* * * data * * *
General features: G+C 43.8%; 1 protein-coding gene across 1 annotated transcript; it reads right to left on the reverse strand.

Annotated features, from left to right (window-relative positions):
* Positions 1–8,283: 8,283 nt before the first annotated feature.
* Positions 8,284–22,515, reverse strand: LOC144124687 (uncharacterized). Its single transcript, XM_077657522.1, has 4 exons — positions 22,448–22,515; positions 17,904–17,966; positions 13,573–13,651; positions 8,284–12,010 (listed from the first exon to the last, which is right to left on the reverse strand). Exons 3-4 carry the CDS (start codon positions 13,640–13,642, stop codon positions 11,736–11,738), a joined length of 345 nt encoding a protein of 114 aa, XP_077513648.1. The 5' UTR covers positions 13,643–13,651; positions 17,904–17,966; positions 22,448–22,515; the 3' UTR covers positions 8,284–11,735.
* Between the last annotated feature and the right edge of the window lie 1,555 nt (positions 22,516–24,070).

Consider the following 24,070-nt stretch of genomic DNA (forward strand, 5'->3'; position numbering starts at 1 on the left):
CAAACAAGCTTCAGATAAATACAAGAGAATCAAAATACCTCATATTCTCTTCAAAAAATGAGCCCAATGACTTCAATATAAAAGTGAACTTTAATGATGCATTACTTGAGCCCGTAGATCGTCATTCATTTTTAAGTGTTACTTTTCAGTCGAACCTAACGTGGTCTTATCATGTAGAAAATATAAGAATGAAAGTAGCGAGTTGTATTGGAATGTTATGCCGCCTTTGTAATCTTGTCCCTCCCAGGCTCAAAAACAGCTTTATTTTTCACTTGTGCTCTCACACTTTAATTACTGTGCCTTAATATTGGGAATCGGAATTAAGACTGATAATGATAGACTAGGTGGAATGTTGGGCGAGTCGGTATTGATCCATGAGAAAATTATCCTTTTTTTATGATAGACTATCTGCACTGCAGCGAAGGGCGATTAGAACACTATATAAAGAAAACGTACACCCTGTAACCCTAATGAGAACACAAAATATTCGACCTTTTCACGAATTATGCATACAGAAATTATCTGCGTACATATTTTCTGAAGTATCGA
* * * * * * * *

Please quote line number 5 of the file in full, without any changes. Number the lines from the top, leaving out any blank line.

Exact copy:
* Between the last annotated feature and the right edge of the window lie 1,555 nt (positions 22,516–24,070).